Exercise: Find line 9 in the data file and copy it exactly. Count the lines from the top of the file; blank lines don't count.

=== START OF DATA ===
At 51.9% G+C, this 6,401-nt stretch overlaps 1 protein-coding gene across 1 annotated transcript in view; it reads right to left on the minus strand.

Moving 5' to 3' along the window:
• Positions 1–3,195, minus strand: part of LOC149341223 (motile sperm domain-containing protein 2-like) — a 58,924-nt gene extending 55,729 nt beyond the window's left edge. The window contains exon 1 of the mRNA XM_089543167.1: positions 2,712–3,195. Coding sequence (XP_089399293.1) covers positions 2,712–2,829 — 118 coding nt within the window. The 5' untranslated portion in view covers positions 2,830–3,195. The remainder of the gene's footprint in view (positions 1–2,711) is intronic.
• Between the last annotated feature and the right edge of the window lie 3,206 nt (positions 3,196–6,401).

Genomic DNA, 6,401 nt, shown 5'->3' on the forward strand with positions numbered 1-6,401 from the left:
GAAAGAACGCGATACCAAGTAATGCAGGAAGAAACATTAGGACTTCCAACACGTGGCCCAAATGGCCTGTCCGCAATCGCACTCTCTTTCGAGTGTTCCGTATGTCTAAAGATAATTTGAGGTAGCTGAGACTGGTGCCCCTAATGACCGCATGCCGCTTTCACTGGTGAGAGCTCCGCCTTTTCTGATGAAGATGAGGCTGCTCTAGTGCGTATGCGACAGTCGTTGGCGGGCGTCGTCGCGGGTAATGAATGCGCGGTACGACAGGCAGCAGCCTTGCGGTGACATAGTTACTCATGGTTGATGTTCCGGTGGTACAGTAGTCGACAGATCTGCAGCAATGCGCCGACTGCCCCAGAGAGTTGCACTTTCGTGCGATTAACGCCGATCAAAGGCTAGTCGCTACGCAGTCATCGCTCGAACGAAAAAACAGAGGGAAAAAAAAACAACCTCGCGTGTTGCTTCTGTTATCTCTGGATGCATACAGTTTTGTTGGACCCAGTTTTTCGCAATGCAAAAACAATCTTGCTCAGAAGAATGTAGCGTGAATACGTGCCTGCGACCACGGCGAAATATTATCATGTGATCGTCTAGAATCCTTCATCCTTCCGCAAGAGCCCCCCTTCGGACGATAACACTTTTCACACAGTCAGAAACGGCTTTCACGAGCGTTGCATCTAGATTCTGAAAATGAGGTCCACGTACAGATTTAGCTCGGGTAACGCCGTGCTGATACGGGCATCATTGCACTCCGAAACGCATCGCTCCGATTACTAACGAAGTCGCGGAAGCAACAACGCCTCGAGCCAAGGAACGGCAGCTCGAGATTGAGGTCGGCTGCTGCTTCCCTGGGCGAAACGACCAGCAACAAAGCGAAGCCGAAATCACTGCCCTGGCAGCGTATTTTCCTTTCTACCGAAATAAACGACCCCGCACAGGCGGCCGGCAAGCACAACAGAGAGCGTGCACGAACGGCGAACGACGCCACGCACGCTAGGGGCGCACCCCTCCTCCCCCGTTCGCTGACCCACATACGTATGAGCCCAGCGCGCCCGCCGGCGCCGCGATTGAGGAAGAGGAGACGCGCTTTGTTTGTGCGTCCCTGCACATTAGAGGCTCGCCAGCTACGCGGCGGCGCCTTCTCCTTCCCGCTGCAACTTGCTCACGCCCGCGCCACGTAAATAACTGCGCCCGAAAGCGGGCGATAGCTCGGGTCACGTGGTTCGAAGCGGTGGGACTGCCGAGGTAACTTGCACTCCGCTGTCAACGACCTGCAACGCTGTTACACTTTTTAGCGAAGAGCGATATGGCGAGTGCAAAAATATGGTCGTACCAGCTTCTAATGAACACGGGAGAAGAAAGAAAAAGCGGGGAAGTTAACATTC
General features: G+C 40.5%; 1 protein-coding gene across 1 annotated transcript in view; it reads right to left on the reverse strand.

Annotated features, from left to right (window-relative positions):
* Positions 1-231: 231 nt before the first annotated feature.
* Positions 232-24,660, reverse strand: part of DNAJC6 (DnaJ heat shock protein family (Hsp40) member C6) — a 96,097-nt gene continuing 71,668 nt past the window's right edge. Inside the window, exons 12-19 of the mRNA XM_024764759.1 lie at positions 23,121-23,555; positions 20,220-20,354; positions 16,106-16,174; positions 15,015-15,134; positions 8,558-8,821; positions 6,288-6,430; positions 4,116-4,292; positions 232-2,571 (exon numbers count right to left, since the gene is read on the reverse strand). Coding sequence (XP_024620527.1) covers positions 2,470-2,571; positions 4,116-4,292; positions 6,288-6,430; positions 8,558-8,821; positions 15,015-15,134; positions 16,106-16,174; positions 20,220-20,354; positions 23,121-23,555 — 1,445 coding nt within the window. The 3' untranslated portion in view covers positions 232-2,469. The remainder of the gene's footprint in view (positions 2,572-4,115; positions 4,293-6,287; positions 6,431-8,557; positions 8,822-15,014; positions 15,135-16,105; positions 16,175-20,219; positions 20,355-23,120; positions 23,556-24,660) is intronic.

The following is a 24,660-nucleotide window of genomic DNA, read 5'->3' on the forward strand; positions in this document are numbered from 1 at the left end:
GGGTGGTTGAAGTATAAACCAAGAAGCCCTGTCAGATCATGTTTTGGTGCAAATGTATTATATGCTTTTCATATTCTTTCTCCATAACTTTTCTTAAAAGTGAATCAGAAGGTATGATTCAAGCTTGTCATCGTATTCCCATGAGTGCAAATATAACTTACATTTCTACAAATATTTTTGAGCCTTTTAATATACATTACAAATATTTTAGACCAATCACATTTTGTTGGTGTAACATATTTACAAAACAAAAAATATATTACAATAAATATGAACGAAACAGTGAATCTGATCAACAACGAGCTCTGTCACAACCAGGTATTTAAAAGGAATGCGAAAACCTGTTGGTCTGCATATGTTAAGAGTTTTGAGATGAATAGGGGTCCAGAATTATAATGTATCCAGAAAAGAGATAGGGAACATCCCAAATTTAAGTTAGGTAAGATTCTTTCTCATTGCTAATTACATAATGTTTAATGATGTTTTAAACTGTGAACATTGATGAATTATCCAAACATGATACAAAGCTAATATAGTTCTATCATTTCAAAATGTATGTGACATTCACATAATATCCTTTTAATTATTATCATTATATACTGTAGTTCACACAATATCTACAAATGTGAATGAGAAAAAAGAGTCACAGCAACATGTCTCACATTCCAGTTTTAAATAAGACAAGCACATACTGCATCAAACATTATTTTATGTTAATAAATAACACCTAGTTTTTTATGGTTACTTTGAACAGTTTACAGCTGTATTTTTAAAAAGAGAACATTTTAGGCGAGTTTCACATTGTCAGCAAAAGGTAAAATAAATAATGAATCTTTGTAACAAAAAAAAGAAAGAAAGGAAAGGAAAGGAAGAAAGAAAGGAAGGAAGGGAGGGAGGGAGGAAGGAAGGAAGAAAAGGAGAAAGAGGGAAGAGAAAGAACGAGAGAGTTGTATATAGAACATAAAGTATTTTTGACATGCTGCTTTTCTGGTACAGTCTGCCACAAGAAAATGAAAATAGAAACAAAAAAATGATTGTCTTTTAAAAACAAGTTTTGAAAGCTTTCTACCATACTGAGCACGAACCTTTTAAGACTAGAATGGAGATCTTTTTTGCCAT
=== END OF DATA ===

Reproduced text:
* Positions 1-231: 231 nt before the first annotated feature.